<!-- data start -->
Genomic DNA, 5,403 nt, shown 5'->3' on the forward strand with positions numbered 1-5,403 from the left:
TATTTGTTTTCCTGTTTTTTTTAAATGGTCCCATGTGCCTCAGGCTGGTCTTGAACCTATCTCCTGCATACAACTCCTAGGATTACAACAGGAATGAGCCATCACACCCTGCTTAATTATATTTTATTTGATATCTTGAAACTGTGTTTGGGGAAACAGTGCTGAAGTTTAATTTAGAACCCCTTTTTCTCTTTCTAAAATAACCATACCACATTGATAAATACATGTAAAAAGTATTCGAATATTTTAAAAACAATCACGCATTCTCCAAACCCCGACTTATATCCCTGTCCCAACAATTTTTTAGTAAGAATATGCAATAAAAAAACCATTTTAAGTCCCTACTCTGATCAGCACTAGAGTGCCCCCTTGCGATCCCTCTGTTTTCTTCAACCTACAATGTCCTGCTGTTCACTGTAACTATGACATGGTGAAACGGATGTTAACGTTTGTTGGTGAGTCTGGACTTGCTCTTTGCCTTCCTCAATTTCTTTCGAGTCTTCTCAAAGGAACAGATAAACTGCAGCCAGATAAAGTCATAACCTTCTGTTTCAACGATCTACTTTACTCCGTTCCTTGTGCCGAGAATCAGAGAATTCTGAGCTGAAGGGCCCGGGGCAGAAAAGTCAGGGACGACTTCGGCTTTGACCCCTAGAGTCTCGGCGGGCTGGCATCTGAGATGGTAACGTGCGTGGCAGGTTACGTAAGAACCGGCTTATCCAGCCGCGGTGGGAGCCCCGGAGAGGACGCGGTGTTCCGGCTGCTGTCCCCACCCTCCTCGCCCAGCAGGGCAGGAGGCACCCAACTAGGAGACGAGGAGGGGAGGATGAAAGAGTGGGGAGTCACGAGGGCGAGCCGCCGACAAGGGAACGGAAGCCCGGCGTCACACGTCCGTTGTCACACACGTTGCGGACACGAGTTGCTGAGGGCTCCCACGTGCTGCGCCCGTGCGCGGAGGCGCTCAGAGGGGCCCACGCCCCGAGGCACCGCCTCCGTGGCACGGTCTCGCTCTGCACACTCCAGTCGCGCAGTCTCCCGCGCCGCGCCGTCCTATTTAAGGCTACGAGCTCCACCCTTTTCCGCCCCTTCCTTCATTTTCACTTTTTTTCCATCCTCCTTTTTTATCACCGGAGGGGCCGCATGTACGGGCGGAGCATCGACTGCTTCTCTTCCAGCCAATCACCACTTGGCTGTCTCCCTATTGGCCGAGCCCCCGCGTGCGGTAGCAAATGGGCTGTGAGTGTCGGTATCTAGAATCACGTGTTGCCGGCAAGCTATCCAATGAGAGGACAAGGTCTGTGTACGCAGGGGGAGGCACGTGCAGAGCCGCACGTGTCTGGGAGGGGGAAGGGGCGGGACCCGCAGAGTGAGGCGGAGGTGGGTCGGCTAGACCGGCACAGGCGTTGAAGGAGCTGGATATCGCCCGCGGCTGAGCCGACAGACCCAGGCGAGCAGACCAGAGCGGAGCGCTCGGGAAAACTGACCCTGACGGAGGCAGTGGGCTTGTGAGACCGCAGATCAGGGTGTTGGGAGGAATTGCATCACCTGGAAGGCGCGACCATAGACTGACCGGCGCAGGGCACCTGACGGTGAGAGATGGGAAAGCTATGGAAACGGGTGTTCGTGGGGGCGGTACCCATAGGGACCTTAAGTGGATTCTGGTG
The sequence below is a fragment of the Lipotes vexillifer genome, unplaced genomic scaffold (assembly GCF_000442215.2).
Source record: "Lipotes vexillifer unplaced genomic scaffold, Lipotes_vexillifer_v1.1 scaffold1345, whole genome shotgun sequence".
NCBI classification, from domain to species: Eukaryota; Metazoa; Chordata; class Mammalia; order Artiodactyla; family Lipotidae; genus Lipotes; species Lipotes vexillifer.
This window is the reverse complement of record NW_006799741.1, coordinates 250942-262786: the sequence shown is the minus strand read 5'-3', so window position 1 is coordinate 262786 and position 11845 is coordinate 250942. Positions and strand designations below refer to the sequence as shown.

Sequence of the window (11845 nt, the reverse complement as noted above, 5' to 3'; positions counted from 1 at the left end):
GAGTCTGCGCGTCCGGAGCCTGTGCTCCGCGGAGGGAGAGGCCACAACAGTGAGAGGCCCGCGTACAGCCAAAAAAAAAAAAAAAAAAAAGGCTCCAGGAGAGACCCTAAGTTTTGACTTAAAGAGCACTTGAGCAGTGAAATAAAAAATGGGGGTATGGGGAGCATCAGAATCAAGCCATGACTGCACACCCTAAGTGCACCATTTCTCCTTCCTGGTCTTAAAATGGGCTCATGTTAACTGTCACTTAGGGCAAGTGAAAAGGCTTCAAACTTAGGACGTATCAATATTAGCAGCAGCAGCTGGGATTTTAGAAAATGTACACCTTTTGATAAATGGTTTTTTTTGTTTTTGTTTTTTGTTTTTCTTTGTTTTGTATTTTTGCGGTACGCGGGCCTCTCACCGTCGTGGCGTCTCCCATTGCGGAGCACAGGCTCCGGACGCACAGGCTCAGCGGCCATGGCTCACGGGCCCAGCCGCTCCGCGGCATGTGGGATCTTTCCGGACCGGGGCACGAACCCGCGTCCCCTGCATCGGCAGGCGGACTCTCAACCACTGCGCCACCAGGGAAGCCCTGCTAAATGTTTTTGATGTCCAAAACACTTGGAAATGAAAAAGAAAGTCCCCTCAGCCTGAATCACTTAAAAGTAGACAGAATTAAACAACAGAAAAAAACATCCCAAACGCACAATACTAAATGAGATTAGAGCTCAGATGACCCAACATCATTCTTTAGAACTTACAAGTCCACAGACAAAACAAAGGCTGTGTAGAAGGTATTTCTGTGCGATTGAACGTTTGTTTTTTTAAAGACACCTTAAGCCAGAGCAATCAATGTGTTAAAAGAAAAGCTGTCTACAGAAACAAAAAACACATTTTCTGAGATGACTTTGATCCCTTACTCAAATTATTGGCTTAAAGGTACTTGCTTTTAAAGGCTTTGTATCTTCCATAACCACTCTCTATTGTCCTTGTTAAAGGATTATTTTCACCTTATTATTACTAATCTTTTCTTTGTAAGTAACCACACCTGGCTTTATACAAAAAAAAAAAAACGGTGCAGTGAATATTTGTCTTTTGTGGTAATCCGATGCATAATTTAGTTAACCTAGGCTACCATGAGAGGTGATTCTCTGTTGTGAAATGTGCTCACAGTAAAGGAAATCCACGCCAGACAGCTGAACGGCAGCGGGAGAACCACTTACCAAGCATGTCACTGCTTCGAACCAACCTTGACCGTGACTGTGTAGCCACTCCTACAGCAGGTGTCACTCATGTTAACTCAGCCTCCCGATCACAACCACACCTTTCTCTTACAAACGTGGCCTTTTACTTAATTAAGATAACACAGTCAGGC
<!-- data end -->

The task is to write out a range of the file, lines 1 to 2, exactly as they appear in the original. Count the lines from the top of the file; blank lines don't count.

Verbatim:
Genomic DNA, 5,403 nt, shown 5'->3' on the forward strand with positions numbered 1-5,403 from the left:
TATTTGTTTTCCTGTTTTTTTTAAATGGTCCCATGTGCCTCAGGCTGGTCTTGAACCTATCTCCTGCATACAACTCCTAGGATTACAACAGGAATGAGCCATCACACCCTGCTTAATTATATTTTATTTGATATCTTGAAACTGTGTTTGGGGAAACAGTGCTGAAGTTTAATTTAGAACCCCTTTTTCTCTTTCTAAAATAACCATACCACATTGATAAATACATGTAAAAAGTATTCGAATATTTTAAAAACAATCACGCATTCTCCAAACCCCGACTTATATCCCTGTCCCAACAATTTTTTAGTAAGAATATGCAATAAAAAAACCATTTTAAGTCCCTACTCTGATCAGCACTAGAGTGCCCCCTTGCGATCCCTCTGTTTTCTTCAACCTACAATGTCCTGCTGTTCACTGTAACTATGACATGGTGAAACGGATGTTAACGTTTGTTGGTGAGTCTGGACTTGCTCTTTGCCTTCCTCAATTTCTTTCGAGTCTTCTCAAAGGAACAGATAAACTGCAGCCAGATAAAGTCATAACCTTCTGTTTCAACGATCTACTTTACTCCGTTCCTTGTGCCGAGAATCAGAGAATTCTGAGCTGAAGGGCCCGGGGCAGAAAAGTCAGGGACGACTTCGGCTTTGACCCCTAGAGTCTCGGCGGGCTGGCATCTGAGATGGTAACGTGCGTGGCAGGTTACGTAAGAACCGGCTTATCCAGCCGCGGTGGGAGCCCCGGAGAGGACGCGGTGTTCCGGCTGCTGTCCCCACCCTCCTCGCCCAGCAGGGCAGGAGGCACCCAACTAGGAGACGAGGAGGGGAGGATGAAAGAGTGGGGAGTCACGAGGGCGAGCCGCCGACAAGGGAACGGAAGCCCGGCGTCACACGTCCGTTGTCACACACGTTGCGGACACGAGTTGCTGAGGGCTCCCACGTGCTGCGCCCGTGCGCGGAGGCGCTCAGAGGGGCCCACGCCCCGAGGCACCGCCTCCGTGGCACGGTCTCGCTCTGCACACTCCAGTCGCGCAGTCTCCCGCGCCGCGCCGTCCTATTTAAGGCTACGAGCTCCACCCTTTTCCGCCCCTTCCTTCATTTTCACTTTTTTTCCATCCTCCTTTTTTATCACCGGAGGGGCCGCATGTACGGGCGGAGCATCGACTGCTTCTCTTCCAGCCAATCACCACTTGGCTGTCTCCCTATTGGCCGAGCCCCCGCGTGCGGTAGCAAATGGGCTGTGAGTGTCGGTATCTAGAATCACGTGTTGCCGGCAAGCTATCCAATGAGAGGACAAGGTCTGTGTACGCAGGGGGAGGCACGTGCAGAGCCGCACGTGTCTGGGAGGGGGAAGGGGCGGGACCCGCAGAGTGAGGCGGAGGTGGGTCGGCTAGACCGGCACAGGCGTTGAAGGAGCTGGATATCGCCCGCGGCTGAGCCGACAGACCCAGGCGAGCAGACCAGAGCGGAGCGCTCGGGAAAACTGACCCTGACGGAGGCAGTGGGCTTGTGAGACCGCAGATCAGGGTGTTGGGAGGAATTGCATCACCTGGAAGGCGCGACCATAGACTGACCGGCGCAGGGCACCTGACGGTGAGAGATGGGAAAGCTATGGAAACGGGTGTTCGTGGGGGCGGTACCCATAGGGACCTTAAGTGGATTCTGGTG